I see that the word "party-maker" is often used in connection with this device, and I can fully support that thought. However, I have found another usage that is quite intriguing.
I bring my Xtatic to our big band practice sessions. Most of the music we play is available on Spotify or in my mp3 library, which means that whenever we wonder about a groove, key or tempo, we can do an instant check with the original. Listening to music is the second best way to learn to play, an when you can combine it with the best way, practice, it's unbeatable.
Music is a well known catalyst for achieving ecstacy. With Xtatic you'll find a very good companion and catalyst for achieving true music.Buy or 'Borrow'
Being an amateur jazz ensemble might be a challenging financial enterprise. Musical instruments and instructors don't come cheap and the income per head from gigs is not much for a living.
Sheet music also come at a cost, but is it costly ?
To be able to perform at a dance night, you would need a repertoire of some 50-100 songs, at an average cost of $40 a piece, that would suggest that you need a sheet music library asset worth $2000 - $4000. One can understand why some find this a heavy investment, and turns towards a 'borrowing' practice, commonly used with amateur big bands.
The 2 questions that pops into my mind is
- Is a 'borrowing practice' legal or even morally acceptable ?
- Is $30 - $50 for a complete set of music notes (scores and parts) actually so expensive ?
On the question of legality and moral, I was once told from a Security Manager that 'Everyone's a thief, it's only a matter about price, risk and opportunity'. On items that is easily distributed and hardly tracked, the opportunity is big and the risk of being caught virtually next to none. Nowhere is this more relevant than in the music business. Composers, arrangers and performing artists all make a living out of their work, but see more and more of their copyrighted materiel being distributed on torrents like Pirate Bay, thus have less and less income on their immaterial rights.
This is and will be a major discussion, but also have a relevance for sheet music distribution. In the days of the past, the copy machine did the work of the torrents on sheet music, but also music charts are now available as pdf's or midi files.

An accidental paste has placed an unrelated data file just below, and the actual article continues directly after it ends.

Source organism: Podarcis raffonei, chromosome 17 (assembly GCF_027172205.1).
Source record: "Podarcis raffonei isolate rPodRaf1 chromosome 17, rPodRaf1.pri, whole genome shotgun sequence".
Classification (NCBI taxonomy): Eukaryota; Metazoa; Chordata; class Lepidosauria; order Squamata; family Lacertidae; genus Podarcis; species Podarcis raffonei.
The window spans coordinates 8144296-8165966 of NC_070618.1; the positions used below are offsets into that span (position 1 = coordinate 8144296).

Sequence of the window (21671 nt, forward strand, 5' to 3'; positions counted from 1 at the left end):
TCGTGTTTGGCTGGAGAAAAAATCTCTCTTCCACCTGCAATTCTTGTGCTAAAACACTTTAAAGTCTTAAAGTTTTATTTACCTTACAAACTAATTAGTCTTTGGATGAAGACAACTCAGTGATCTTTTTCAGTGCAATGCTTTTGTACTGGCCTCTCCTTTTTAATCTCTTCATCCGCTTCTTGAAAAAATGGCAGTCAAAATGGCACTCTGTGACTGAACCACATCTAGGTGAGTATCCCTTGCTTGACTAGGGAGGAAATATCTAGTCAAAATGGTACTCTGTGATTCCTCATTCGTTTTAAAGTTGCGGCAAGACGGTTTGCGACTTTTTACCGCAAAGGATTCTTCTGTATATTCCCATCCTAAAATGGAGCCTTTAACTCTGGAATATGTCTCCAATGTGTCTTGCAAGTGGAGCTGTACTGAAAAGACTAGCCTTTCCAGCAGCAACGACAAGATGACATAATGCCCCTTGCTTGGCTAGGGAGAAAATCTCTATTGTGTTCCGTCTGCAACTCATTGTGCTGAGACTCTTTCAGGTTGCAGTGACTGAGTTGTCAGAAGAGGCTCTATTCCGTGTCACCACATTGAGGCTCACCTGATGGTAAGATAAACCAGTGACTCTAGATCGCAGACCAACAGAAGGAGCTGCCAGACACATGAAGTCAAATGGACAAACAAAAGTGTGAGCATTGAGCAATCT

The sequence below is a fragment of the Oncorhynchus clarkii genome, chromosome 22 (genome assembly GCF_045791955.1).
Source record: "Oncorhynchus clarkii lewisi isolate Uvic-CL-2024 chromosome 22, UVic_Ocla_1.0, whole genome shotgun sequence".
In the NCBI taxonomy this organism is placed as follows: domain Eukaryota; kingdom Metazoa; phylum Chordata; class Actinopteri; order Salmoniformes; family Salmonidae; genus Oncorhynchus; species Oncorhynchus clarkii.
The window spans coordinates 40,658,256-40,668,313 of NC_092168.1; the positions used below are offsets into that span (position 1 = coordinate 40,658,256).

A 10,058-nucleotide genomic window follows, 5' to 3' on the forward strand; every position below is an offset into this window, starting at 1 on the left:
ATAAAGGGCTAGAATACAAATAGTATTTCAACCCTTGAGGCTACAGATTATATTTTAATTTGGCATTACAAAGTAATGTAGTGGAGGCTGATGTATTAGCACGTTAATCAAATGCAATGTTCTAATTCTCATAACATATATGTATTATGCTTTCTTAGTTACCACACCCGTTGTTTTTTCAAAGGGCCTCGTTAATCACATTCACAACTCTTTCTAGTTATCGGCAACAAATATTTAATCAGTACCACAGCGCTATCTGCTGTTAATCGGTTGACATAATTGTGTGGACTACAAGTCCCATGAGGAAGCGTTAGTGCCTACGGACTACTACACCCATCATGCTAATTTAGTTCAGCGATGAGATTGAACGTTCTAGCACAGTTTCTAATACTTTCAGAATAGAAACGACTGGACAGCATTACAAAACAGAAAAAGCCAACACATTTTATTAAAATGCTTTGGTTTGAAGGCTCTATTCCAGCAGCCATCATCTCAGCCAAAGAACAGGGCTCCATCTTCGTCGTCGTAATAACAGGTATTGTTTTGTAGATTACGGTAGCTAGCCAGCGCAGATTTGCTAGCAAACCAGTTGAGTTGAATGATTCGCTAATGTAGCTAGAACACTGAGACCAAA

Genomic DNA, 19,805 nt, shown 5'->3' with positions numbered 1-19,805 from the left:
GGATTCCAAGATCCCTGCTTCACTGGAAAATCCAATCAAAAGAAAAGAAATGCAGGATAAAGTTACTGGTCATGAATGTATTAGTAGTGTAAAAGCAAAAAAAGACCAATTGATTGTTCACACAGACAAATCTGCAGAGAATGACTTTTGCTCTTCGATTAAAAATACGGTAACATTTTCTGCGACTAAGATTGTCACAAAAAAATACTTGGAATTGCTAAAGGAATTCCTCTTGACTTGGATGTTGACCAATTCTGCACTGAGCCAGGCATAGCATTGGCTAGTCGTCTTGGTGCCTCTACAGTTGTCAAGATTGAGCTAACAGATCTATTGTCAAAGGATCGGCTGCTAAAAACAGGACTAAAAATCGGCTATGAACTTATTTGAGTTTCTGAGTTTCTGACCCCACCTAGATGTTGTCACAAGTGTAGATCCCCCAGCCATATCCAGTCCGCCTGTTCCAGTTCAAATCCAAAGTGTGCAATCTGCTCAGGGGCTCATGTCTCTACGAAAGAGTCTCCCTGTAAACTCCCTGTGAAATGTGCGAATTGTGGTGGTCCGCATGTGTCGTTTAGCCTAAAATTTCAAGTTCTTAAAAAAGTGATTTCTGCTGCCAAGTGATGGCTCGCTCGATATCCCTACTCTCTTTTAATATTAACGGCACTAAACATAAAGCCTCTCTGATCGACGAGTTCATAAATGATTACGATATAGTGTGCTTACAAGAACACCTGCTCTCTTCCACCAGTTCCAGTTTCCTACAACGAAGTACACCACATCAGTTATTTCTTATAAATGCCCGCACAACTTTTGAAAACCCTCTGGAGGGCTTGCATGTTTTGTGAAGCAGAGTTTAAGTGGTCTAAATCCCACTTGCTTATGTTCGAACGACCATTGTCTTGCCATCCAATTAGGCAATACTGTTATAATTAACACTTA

In the end steeling is still steeling, no matter how you turn it. I'm all for sharing and open source, but it is still owner of the material that decides on how to publish, distribute and charge for the material. That leads to the simple conclusion that you are a thief whenever you use the copy machine or torrent to get access to copyrighted material. A thief that will never be caught, but still a thief.
Now to the question of cost. I know of no studies of the life span of big band's, but I would assume that average life span is larger than 10, probably more like 20-30 years. The musicians change, but the band survives. Also when a big band 'die', one can often expect a resurrection where name and material is inherited to new musicians. In this context, it's no discussion that you need to view purchasing of big band charts as investments with many years of 'depreciation'.
If you make a budget of buying 5 - 10 new charts each year, we're talking $200 - $400. I find that quite moderate compared to other big band expenses, but also compared to the cost of doing other activities, like sports. In no way amounts worth making a thief out of yourself.
With more and more publishers and arrangers making their material available on the net, with audio and chart samples, also the risk of making bad 'investments' is diminishing. Here's also a big challenge to those publishers who's not working with samples ; You need to get your act together quickly. Jazz ensembles will search for and buy their music notes on the net, but they will avoid those who lack good samples to evaluate before purchase.